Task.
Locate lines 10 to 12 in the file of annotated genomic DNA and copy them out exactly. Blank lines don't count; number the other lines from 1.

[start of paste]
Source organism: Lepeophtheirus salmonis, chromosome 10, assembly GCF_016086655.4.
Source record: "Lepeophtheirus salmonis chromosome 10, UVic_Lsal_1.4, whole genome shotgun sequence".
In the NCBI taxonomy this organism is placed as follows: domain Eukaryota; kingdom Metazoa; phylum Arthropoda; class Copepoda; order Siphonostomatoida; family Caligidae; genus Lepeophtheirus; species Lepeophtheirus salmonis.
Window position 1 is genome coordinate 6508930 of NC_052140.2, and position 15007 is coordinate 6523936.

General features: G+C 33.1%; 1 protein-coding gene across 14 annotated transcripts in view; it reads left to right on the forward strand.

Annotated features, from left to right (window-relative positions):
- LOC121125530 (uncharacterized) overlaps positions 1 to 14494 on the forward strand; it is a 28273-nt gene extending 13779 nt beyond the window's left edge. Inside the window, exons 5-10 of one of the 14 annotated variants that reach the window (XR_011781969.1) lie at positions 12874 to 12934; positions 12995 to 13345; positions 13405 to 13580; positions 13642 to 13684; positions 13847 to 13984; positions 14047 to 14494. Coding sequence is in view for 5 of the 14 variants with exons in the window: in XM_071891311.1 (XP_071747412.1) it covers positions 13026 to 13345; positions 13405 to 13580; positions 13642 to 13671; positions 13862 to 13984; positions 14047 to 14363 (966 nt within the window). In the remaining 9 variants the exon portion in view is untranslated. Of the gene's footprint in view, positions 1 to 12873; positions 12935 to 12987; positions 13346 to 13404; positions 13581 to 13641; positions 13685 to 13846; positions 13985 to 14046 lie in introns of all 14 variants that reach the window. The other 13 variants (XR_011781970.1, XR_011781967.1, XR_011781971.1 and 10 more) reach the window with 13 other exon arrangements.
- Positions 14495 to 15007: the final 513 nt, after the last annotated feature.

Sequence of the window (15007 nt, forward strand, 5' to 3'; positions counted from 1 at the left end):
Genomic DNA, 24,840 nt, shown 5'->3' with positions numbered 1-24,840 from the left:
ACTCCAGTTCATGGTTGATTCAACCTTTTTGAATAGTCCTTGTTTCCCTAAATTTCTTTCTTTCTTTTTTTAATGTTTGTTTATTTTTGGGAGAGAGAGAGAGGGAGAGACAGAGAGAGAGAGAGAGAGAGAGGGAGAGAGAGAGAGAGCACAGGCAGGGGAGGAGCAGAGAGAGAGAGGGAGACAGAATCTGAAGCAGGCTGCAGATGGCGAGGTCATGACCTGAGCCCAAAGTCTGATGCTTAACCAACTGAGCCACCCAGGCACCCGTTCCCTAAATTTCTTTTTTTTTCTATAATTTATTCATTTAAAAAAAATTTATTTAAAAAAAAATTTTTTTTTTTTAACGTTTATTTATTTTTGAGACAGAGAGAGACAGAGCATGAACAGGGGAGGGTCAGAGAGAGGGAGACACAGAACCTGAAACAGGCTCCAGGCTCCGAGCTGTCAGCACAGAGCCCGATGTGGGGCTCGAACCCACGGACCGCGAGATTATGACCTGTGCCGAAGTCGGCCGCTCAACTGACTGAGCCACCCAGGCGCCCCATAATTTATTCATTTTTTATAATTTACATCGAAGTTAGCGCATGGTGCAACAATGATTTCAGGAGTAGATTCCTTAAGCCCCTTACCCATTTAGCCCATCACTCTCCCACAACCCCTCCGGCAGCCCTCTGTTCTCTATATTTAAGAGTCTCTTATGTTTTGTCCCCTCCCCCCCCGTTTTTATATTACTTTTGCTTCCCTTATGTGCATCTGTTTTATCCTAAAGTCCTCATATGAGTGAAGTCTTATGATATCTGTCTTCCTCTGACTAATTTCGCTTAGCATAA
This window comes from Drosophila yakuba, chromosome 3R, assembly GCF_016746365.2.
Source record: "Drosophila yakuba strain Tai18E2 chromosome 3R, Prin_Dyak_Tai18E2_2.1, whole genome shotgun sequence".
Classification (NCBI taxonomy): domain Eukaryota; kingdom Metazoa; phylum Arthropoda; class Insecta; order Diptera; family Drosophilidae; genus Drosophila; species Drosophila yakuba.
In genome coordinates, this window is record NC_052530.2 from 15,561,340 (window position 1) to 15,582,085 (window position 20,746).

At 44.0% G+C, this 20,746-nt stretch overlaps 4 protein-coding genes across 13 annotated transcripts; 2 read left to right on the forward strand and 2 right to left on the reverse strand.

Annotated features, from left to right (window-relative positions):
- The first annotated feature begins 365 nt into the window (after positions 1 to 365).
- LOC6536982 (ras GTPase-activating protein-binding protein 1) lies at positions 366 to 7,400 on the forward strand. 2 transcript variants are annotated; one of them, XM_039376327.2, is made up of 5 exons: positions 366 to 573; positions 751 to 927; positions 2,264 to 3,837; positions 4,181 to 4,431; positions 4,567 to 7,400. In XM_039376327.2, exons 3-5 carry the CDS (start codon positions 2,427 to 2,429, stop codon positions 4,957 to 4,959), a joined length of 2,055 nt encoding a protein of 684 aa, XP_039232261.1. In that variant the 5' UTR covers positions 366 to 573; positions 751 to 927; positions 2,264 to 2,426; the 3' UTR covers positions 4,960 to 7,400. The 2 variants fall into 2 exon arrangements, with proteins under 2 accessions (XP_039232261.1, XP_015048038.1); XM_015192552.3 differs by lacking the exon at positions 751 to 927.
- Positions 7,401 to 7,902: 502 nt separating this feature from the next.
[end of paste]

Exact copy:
Genomic DNA, 24,840 nt, shown 5'->3' with positions numbered 1-24,840 from the left:
ACTCCAGTTCATGGTTGATTCAACCTTTTTGAATAGTCCTTGTTTCCCTAAATTTCTTTCTTTCTTTTTTTAATGTTTGTTTATTTTTGGGAGAGAGAGAGAGGGAGAGACAGAGAGAGAGAGAGAGAGAGAGGGAGAGAGAGAGAGAGCACAGGCAGGGGAGGAGCAGAGAGAGAGAGGGAGACAGAATCTGAAGCAGGCTGCAGATGGCGAGGTCATGACCTGAGCCCAAAGTCTGATGCTTAACCAACTGAGCCACCCAGGCACCCGTTCCCTAAATTTCTTTTTTTTTCTATAATTTATTCATTTAAAAAAAATTTATTTAAAAAAAAATTTTTTTTTTTTAACGTTTATTTATTTTTGAGACAGAGAGAGACAGAGCATGAACAGGGGAGGGTCAGAGAGAGGGAGACACAGAACCTGAAACAGGCTCCAGGCTCCGAGCTGTCAGCACAGAGCCCGATGTGGGGCTCGAACCCACGGACCGCGAGATTATGACCTGTGCCGAAGTCGGCCGCTCAACTGACTGAGCCACCCAGGCGCCCCATAATTTATTCATTTTTTATAATTTACATCGAAGTTAGCGCATGGTGCAACAATGATTTCAGGAGTAGATTCCTTAAGCCCCTTACCCATTTAGCCCATCACTCTCCCACAACCCCTCCGGCAGCCCTCTGTTCTCTATATTTAAGAGTCTCTTATGTTTTGTCCCCTCCCCCCCCGTTTTTATATTACTTTTGCTTCCCTTATGTGCATCTGTTTTATCCTAAAGTCCTCATATGAGTGAAGTCTTATGATATCTGTCTTCCTCTGACTAATTTCGCTTAGCATAA
This window comes from Drosophila yakuba, chromosome 3R, assembly GCF_016746365.2.